It wasn’t much a day yesterday, but using the past as prologue, it seems that the price trend is now downwards in the short term.
Gold spiked up the moment that the gold market opened in New York at 6:00 p.m. on Sunday night…8:00 a.m. in Tokyo on their Monday morning…and that was the high of the day, as a not-for-profit sellers quickly capped the price.
From there, the gold price slid a bit…and was down about seventeen bucks from it Tokyo high by 1:50 p.m. in New York…which was about twenty minutes after the Comex close. At that point, the price became more ‘volatile’…and by 3:50 p.m., the gold price was down a bit over twenty bucks from its high of the day. From there it recovered a bit into the close.
Gold finished the Monday session at $1,762.50 spot…down an even $8.00. Volume was very decent at around 121,000 contracts.
It was pretty much the same price pattern in silver, but was far worse in percentage terms…as the sell-off in the electronic market that began at the same 1:50 p.m. time as gold, sent the silver price down over 50 cents in less than an hour.
Silver’s low was in the neighbourhood of $33.80 spot…but recovered back above the $34 spot price by the close of electronic trading at 5:15 p.m. in New York.
From its high to low tick on Monday, silver had an intraday price move of just about a buck. I’d normally have more accurate figures than that, but the numbers posted at Kitco simply aren’t believable.
Silver closed at $34.25 spot…down 43 cents. Volume was pretty heavy at 48,000 contracts.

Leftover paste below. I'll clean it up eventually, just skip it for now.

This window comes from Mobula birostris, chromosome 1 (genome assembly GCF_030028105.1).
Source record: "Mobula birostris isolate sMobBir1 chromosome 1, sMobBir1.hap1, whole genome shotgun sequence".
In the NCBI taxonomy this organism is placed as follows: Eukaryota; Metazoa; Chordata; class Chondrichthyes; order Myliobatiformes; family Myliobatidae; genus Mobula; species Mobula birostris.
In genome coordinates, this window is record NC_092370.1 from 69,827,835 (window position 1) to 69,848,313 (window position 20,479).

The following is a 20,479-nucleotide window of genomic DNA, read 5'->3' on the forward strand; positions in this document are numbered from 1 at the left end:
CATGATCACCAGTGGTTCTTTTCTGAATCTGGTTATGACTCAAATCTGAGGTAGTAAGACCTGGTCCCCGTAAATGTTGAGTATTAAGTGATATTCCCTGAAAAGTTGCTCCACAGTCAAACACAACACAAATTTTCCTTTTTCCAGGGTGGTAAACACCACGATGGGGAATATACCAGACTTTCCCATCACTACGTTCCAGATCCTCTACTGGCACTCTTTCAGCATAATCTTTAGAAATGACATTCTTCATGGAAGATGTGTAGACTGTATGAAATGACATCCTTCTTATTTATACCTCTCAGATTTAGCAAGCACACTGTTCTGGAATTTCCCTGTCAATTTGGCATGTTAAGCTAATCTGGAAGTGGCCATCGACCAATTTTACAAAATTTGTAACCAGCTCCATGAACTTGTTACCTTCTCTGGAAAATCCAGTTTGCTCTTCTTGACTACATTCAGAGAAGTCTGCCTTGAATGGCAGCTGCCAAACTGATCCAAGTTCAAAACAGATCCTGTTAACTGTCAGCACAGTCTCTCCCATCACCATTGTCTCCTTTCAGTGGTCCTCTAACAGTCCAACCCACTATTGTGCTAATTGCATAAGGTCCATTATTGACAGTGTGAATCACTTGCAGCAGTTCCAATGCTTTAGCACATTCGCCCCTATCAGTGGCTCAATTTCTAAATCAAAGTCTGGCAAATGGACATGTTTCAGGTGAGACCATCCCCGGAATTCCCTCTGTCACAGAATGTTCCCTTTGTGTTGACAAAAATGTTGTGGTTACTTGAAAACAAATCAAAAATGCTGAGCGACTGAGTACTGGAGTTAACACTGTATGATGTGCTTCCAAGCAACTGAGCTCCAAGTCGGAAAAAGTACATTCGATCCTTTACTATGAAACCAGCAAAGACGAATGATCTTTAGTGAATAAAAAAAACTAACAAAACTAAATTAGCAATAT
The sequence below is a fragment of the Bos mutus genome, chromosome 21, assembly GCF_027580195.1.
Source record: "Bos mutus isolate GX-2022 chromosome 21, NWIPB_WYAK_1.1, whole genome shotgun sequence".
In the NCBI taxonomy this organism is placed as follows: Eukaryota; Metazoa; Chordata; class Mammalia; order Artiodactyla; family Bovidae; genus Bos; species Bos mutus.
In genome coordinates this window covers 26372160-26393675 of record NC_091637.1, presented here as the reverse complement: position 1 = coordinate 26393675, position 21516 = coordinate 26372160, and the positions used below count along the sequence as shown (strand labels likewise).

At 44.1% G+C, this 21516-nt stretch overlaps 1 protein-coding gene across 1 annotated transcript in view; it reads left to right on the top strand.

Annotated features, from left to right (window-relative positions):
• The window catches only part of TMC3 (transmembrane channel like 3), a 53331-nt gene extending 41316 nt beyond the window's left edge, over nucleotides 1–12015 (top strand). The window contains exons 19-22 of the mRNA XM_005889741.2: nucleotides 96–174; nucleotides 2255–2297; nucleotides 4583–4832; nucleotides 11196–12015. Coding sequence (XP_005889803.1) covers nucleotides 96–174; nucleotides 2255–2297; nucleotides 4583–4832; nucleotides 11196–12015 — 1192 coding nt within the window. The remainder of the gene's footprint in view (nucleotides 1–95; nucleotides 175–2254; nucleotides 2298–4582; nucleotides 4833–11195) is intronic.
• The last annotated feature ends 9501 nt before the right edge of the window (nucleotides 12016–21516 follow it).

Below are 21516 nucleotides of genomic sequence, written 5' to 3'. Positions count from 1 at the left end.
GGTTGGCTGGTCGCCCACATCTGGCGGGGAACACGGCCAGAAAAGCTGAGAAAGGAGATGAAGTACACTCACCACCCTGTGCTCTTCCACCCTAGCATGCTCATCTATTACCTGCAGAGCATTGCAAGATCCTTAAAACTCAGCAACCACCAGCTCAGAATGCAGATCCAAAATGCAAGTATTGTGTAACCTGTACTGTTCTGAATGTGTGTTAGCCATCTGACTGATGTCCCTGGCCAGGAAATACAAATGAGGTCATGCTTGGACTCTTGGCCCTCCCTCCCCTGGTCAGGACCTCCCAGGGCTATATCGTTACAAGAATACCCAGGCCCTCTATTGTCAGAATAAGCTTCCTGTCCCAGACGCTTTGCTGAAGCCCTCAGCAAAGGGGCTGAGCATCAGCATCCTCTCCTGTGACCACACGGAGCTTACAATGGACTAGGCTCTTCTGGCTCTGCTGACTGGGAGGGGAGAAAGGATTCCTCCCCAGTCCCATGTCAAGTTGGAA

The dollar index opened at 78.85…and chopped 10 basis points higher by the close of trading on Monday. Nothing to see here.
The gold stocks hit their low of the day shortly after 10:00 a.m. Eastern in New York. Then they began to move higher and spent the rest of the day trading either side of unchanged. The HUI closed up 0.13%…basically flat.
The silver stocks finished mixed, but the stocks that make up Nick Laird’s Silver Sentiment Index managed to eke out a small gain of 0.26%.
(Click on image to enlarge)
The CME Daily Delivery Report showed that only 3 gold and 15 silver contracts were posted for delivery within the Comex-approved depositories on Wednesday.
Ted Butler noted that September open interest in silver jumped by 178 contracts on Friday, so it’s obvious that someone appeared out of the blue and is standing for delivery on a reasonable amount of silver, in this case around 890,000 ounces. I’ll be watching the Daily Delivery Notices in the days ahead to see who the short/issuer and long/stopper is on that one.
There were no changes reported in GLD yesterday, but there was a big chunk of silver added to SLV…2,325,370 troy ounces to be precise.
There was a decent sales report from the U.S. Mint. They sold 1,500 ounces of gold eagles…1,000 one-ounce 24K gold buffaloes…and 700,000 silver eagles.
Over at the Comex-approved depositories on Friday, they did not receive any silver…but shipped 856,067 troy ounces out the door. That’s 171 Comex contracts worth of silver, which is very close to the 178 contracts that September open interest rose on Friday. One has to wonder whether these data points are related or not. The link to Friday’s activity is here.
With silver analyst Ted Butler‘s kind permission, I was allowed to extract one paragraph from his Saturday weekly review. It’s nothing that I haven’t said already in one form or another, it’s just that he’s so much better at it than I am…